That note without an hound fine footing trace. But let that man with better fence advize, And thou, O fayrest Princesse under sky! That of the world least part to us is red;

In this fayre mirrhour mailt behold thy face, And daily how through hardy enterprize And thine owne realmes in Lond of Faery, Many great regions are discovered,

And in this antique ymage thy great auncestry. Which to late age were never mentioned. Who ever heard of th' Indian Peru?

The which O pardon me thus to unfold Or who in venturous veflei measured

In covert vele, and wrap in shadowes light, The Amazons huge river, now found crew ? That feeble eyes your glory may behold, Or fruitfullest Virginia who did ever vew? Which ells could not endure those beames bright,

But would bee dazled with exceeding light. Yet all these were when no man did them know, O pardon, and vouchsafe with patient eare Yet have from wiseft ages hidden beene;

The brave adventures of this Faery Knight, And later times thinges mure unknowne shall The good Sir Guyon, gratiously to heare, show.

In whom great rule of temp’raunce goodly doch Why then should witlefTe man so much misweene, apreate.

V.

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VI.

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To ketch him at a vauntage in his fnares : Taat conning archite& of cancred guyle, But now so wise and wary was the knight Whom princes late displeasure left in bands By tryall of his former harmes and cares, For falsed letters and suborned wyle,

That he descryde and Monned ftill his flight : Soone as the Red-crosse knight he understands The fish that once was caught new bayt wil harde To beene departed out of Eden landes,

ly byte. To farve again his foveraine Elfin Queene, His artes he moves, and out of caytives handes Nath'lefse th' enchaunter would not spare his Himselfe he frees by secret meanes unseene, In hope to win occasion to his will; [paynes His shackles emptie lefte, himselfe escaped cleene. Which, when he long awaited had in vayne, ji.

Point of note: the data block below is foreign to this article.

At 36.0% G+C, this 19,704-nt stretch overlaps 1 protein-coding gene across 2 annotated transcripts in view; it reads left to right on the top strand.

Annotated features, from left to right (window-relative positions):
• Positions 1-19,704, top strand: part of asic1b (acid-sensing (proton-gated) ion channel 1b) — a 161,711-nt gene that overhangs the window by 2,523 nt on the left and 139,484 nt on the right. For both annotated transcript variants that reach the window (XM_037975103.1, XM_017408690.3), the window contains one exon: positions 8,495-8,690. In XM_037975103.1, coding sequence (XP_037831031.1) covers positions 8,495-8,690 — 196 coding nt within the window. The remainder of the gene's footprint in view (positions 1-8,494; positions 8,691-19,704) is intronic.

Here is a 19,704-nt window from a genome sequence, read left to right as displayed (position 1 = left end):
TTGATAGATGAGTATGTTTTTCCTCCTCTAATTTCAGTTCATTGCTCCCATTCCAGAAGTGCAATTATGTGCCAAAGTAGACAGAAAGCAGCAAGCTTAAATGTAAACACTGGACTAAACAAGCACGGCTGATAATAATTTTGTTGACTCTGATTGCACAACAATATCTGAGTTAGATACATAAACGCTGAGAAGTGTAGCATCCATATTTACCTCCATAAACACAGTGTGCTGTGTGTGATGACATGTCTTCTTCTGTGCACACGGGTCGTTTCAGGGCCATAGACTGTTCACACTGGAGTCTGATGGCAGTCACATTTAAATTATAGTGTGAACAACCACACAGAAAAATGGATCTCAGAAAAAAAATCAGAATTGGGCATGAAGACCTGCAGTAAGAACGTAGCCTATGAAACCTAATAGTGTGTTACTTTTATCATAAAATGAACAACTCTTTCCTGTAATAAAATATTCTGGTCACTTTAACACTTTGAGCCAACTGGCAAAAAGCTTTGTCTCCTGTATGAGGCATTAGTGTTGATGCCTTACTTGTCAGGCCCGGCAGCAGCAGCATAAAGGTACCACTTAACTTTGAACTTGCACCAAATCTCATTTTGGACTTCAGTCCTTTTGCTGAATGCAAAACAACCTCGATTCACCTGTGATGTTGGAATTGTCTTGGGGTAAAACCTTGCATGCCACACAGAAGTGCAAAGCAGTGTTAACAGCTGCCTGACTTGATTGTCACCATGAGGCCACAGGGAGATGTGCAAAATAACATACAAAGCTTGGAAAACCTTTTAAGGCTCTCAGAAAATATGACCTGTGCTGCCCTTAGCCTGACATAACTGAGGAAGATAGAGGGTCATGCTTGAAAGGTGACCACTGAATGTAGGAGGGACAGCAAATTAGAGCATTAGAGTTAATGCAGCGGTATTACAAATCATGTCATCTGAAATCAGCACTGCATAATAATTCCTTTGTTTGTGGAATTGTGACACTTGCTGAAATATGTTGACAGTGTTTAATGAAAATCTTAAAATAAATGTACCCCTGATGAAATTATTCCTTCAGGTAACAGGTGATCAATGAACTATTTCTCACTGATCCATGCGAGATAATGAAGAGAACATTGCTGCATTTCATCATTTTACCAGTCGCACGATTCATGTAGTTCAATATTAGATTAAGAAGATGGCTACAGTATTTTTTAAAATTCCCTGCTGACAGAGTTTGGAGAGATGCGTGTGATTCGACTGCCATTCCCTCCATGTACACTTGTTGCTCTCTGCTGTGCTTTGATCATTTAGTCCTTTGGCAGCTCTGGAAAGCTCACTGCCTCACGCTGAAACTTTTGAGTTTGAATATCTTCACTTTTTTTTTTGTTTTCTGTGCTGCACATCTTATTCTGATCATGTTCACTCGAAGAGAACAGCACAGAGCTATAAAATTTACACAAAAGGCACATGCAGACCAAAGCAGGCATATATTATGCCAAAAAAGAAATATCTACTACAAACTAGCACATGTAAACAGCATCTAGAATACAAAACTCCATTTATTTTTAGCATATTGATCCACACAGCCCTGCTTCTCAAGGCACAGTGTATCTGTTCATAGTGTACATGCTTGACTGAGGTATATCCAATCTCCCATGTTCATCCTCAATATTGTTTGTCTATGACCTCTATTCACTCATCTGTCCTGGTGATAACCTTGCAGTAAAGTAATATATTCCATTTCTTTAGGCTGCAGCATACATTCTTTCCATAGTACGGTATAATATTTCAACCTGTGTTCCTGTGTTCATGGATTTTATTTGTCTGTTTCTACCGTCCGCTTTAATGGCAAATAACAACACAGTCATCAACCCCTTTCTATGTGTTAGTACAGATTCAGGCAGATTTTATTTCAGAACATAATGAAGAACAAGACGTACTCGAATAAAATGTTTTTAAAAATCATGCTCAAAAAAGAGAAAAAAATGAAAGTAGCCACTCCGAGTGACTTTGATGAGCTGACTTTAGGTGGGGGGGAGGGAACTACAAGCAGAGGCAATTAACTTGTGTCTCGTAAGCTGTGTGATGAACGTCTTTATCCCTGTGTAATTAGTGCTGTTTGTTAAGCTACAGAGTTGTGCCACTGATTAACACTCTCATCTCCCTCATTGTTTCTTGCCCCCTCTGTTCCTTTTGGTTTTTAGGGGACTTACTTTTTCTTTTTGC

He chaungd his mind from one to other ill; And forth he fares, full of malicious mynd For to all good he enimy was still. To worken mischiefe, and avenging woe, Upon the way him fortuned to micete, Wherever he that godly knight may fynd, Fayre marching underneath a shady hill, His only hart-fore and his only foe;

A goodly knight, all armed in harnesse meete, Eth Una now he algates must forgoe;

That from his head no place appeared to his feete. Whom his victorious handes did earst restore To sative crowne and kingdom late ygoe, His carriage was full comely and upright, Where she enioyes sure peace for evermore,

His countenance demure and temperate, As wether-beaten ship arryv'd on happie fhore. But yett fo fterne and terrible in fight,

That cheard his friendes, and did his foes amate : Hin therefore now the obied of his spight He was an Elfin borne of noble ftate, And deadly seude he makes : hin to offend And mickle worship in his native land; By forged areason or by open fight

Well could he tourney, and in lifts debate, He lekes, of all his drifte the aymed end : And koighthood tooke of good Sir Hunn's hand, Thereto his subtile engins he does bend,', When with King Oberon he came to Pary Land, H's practick witt and his fayre-fyled tonge, With thousand other fleightes; for well he kend Him als accompanyd upon the way His credit now in doubtfull hallaunce hong; A comely palmer, clad in black attyre, For hædly could bee hurt, who was already stong. Of rypelt yeares, and hearcs all hoarie gray,

That with a staffe his feeble stops did stire, 8- ) as be went he craftie itales did lay,

Least his long way his aged linibes hould tire; With canning traydes him to entrap unwares,

And if by lockes one may the mind aread, And priry {pyals plast in all his way,

He seems to be a fage and sober syre, To wcete what course he cakes, and how he fares,

Fij

III.